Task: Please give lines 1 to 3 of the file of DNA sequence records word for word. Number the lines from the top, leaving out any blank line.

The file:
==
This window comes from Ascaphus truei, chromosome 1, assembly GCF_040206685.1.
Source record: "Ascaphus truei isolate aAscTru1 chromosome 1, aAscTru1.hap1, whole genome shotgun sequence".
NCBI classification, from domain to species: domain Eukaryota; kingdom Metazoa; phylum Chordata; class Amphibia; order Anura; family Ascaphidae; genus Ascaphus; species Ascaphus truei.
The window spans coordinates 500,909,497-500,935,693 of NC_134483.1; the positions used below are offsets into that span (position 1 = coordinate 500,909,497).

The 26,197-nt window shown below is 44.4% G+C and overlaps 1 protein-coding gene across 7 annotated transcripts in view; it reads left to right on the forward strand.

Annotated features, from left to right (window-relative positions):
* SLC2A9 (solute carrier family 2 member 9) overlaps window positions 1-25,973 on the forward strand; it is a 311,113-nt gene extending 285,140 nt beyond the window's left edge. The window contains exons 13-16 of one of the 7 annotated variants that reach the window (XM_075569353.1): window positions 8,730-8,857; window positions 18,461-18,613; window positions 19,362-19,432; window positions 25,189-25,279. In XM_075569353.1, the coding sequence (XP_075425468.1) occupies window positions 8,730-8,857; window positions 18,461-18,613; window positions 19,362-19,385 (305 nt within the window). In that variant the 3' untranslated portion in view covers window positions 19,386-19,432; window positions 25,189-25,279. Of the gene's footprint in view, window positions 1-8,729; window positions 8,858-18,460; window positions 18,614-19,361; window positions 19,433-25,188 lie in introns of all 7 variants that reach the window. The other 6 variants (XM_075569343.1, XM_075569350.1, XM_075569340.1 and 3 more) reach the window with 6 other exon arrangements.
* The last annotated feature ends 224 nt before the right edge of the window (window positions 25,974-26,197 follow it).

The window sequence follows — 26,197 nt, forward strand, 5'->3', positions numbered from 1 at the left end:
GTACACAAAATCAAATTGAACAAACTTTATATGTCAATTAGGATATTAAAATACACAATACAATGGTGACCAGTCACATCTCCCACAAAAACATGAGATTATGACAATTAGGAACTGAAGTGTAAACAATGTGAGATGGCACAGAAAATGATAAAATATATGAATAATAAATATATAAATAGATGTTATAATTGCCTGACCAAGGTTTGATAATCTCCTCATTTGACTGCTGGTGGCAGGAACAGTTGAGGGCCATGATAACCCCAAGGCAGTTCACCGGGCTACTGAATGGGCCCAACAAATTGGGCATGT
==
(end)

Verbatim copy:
This window comes from Ascaphus truei, chromosome 1, assembly GCF_040206685.1.
Source record: "Ascaphus truei isolate aAscTru1 chromosome 1, aAscTru1.hap1, whole genome shotgun sequence".
NCBI classification, from domain to species: domain Eukaryota; kingdom Metazoa; phylum Chordata; class Amphibia; order Anura; family Ascaphidae; genus Ascaphus; species Ascaphus truei.